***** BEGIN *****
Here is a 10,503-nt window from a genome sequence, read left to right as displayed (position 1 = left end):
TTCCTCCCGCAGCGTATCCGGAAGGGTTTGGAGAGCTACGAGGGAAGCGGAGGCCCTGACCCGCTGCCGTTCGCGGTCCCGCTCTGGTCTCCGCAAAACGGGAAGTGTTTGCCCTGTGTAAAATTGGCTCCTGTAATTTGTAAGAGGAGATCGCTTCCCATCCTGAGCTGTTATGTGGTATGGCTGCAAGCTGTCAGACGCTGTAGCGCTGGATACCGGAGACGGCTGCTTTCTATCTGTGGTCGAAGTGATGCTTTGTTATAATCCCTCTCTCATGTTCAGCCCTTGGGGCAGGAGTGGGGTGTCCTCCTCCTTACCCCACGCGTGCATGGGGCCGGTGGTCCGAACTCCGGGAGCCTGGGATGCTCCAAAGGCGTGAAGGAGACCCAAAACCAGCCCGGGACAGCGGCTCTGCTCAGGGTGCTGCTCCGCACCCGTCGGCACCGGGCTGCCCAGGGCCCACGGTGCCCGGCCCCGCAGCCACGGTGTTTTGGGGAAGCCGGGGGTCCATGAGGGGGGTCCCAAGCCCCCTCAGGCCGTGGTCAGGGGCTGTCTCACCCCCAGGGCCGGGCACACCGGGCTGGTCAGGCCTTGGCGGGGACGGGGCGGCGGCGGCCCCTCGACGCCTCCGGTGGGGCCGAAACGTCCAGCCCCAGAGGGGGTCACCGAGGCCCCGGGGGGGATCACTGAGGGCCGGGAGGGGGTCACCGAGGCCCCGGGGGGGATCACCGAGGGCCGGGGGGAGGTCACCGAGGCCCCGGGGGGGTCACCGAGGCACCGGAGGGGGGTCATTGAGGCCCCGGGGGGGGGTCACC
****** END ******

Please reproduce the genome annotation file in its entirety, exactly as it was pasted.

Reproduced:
Here is a 10,503-nt window from a genome sequence, read left to right as displayed (position 1 = left end):
TTCCTCCCGCAGCGTATCCGGAAGGGTTTGGAGAGCTACGAGGGAAGCGGAGGCCCTGACCCGCTGCCGTTCGCGGTCCCGCTCTGGTCTCCGCAAAACGGGAAGTGTTTGCCCTGTGTAAAATTGGCTCCTGTAATTTGTAAGAGGAGATCGCTTCCCATCCTGAGCTGTTATGTGGTATGGCTGCAAGCTGTCAGACGCTGTAGCGCTGGATACCGGAGACGGCTGCTTTCTATCTGTGGTCGAAGTGATGCTTTGTTATAATCCCTCTCTCATGTTCAGCCCTTGGGGCAGGAGTGGGGTGTCCTCCTCCTTACCCCACGCGTGCATGGGGCCGGTGGTCCGAACTCCGGGAGCCTGGGATGCTCCAAAGGCGTGAAGGAGACCCAAAACCAGCCCGGGACAGCGGCTCTGCTCAGGGTGCTGCTCCGCACCCGTCGGCACCGGGCTGCCCAGGGCCCACGGTGCCCGGCCCCGCAGCCACGGTGTTTTGGGGAAGCCGGGGGTCCATGAGGGGGGTCCCAAGCCCCCTCAGGCCGTGGTCAGGGGCTGTCTCACCCCCAGGGCCGGGCACACCGGGCTGGTCAGGCCTTGGCGGGGACGGGGCGGCGGCGGCCCCTCGACGCCTCCGGTGGGGCCGAAACGTCCAGCCCCAGAGGGGGTCACCGAGGCCCCGGGGGGGATCACTGAGGGCCGGGAGGGGGTCACCGAGGCCCCGGGGGGGATCACCGAGGGCCGGGGGGAGGTCACCGAGGCCCCGGGGGGGTCACCGAGGCACCGGAGGGGGGTCATTGAGGCCCCGGGGGGGGGTCACC